The use of modeling and suspended sediment concentration measurements for quantifying net suspended sediment transport through a large tidally dominated inlet
Sediment exchange at large energetic inlets is often difficult to quantify due complex flows, massive amounts of water and sediment exchange, and environmental conditions limiting long-term data collection. In an effort to better quantify such exchange this study investigated the use of suspended sediment concentrations (SSC) measured at an offsite location as a surrogate for sediment exchange at the tidally dominated Golden Gate inlet in San Francisco, CA. A numerical model was calibrated and validated against water and suspended sediment flux measured during a spring–neap tide cycle across the Golden Gate. The model was then run for five months and net exchange was calculated on a tidal time-scale and compared to SSC measurements at the Alcatraz monitoring site located in Central San Francisco Bay ~ 5 km from the Golden Gate. Numerically modeled tide averaged flux across the Golden Gate compared well (r2 = 0.86, p-value < 0.05) with 25 h low-pass filtered (tide averaged) SSCs measured at Alcatraz over the five month simulation period (January through April 2008). This formed a basis for the development of a simple equation relating the advective flux at Alcatraz with suspended sediment flux across the Golden Gate. Utilization of the equation with all available Alcatraz SSC data resulted in an average export rate of 1.2 Mt/yr during water years 2004 through 2010. While the rate is comparable to estimated suspended sediment inflow rates from sources within the Bay over the same time period (McKee et al., 2013-this issue), there was little variation from year to year. Exports were computed to be greatest during the wettest water year analyzed but only marginally so.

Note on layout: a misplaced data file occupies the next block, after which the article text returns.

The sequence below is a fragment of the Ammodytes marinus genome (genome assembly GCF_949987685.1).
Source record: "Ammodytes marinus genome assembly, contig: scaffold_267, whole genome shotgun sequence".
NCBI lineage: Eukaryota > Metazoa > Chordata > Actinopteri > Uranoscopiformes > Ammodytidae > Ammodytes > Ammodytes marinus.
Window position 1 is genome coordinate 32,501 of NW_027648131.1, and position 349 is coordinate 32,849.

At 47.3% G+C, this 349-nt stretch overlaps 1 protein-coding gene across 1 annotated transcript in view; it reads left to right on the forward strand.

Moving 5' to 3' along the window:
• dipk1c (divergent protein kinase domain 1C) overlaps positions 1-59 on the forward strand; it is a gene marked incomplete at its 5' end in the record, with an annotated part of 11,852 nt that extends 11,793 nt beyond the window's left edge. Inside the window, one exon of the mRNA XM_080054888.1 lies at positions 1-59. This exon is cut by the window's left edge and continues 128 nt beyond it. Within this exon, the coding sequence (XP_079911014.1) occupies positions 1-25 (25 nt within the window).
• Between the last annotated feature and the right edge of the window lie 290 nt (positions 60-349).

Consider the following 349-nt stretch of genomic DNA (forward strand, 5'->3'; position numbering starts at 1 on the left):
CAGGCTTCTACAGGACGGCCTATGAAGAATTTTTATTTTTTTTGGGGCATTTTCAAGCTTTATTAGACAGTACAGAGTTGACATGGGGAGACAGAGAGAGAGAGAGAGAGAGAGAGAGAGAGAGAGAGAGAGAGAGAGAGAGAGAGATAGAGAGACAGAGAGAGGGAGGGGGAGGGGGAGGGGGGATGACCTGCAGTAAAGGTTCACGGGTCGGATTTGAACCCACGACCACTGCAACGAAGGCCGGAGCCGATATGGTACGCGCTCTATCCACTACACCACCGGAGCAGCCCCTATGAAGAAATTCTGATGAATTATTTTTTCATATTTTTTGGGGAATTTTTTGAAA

Additional publication details
|Publication Subtype||Journal Article|
|Title||The use of modeling and suspended sediment concentration measurements for quantifying net suspended sediment transport through a large tidally dominated inlet|
|Series title||Marine Geology|
|Contributing office(s)||California Water Science Center, Pacific Coastal and Marine Science Center, San Francisco Bay-Delta|
|Other Geospatial||San Francisco Bay|